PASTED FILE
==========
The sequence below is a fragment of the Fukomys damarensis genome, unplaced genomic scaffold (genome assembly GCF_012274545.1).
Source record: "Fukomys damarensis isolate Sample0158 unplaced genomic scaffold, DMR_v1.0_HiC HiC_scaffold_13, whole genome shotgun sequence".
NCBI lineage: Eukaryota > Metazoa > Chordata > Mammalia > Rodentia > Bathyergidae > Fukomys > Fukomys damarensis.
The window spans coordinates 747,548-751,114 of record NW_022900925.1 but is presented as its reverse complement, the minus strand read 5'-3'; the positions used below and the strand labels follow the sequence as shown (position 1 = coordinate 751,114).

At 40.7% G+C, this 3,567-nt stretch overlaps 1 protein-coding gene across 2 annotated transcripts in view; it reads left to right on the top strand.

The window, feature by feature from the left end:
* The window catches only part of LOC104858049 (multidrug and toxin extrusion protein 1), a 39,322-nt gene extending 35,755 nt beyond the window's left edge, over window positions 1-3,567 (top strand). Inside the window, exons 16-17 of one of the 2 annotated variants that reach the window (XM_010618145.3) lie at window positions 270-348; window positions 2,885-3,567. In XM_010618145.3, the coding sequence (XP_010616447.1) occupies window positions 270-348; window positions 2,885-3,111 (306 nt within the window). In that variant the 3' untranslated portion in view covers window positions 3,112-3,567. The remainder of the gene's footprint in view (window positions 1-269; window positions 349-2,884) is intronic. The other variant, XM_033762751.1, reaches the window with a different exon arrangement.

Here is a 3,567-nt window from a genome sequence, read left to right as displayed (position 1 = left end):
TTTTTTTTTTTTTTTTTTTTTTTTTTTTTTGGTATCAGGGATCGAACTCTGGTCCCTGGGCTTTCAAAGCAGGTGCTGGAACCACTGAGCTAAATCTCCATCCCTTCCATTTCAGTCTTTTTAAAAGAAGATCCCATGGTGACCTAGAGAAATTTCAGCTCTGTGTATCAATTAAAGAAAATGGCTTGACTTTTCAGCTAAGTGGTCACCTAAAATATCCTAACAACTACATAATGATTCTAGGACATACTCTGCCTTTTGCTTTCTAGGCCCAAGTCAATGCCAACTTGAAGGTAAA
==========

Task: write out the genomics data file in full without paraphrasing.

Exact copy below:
The sequence below is a fragment of the Fukomys damarensis genome, unplaced genomic scaffold (genome assembly GCF_012274545.1).
Source record: "Fukomys damarensis isolate Sample0158 unplaced genomic scaffold, DMR_v1.0_HiC HiC_scaffold_13, whole genome shotgun sequence".
NCBI lineage: Eukaryota > Metazoa > Chordata > Mammalia > Rodentia > Bathyergidae > Fukomys > Fukomys damarensis.
The window spans coordinates 747,548-751,114 of record NW_022900925.1 but is presented as its reverse complement, the minus strand read 5'-3'; the positions used below and the strand labels follow the sequence as shown (position 1 = coordinate 751,114).

At 40.7% G+C, this 3,567-nt stretch overlaps 1 protein-coding gene across 2 annotated transcripts in view; it reads left to right on the top strand.

The window, feature by feature from the left end:
* The window catches only part of LOC104858049 (multidrug and toxin extrusion protein 1), a 39,322-nt gene extending 35,755 nt beyond the window's left edge, over window positions 1-3,567 (top strand). Inside the window, exons 16-17 of one of the 2 annotated variants that reach the window (XM_010618145.3) lie at window positions 270-348; window positions 2,885-3,567. In XM_010618145.3, the coding sequence (XP_010616447.1) occupies window positions 270-348; window positions 2,885-3,111 (306 nt within the window). In that variant the 3' untranslated portion in view covers window positions 3,112-3,567. The remainder of the gene's footprint in view (window positions 1-269; window positions 349-2,884) is intronic. The other variant, XM_033762751.1, reaches the window with a different exon arrangement.

Here is a 3,567-nt window from a genome sequence, read left to right as displayed (position 1 = left end):
TTTTTTTTTTTTTTTTTTTTTTTTTTTTTTGGTATCAGGGATCGAACTCTGGTCCCTGGGCTTTCAAAGCAGGTGCTGGAACCACTGAGCTAAATCTCCATCCCTTCCATTTCAGTCTTTTTAAAAGAAGATCCCATGGTGACCTAGAGAAATTTCAGCTCTGTGTATCAATTAAAGAAAATGGCTTGACTTTTCAGCTAAGTGGTCACCTAAAATATCCTAACAACTACATAATGATTCTAGGACATACTCTGCCTTTTGCTTTCTAGGCCCAAGTCAATGCCAACTTGAAGGTAAA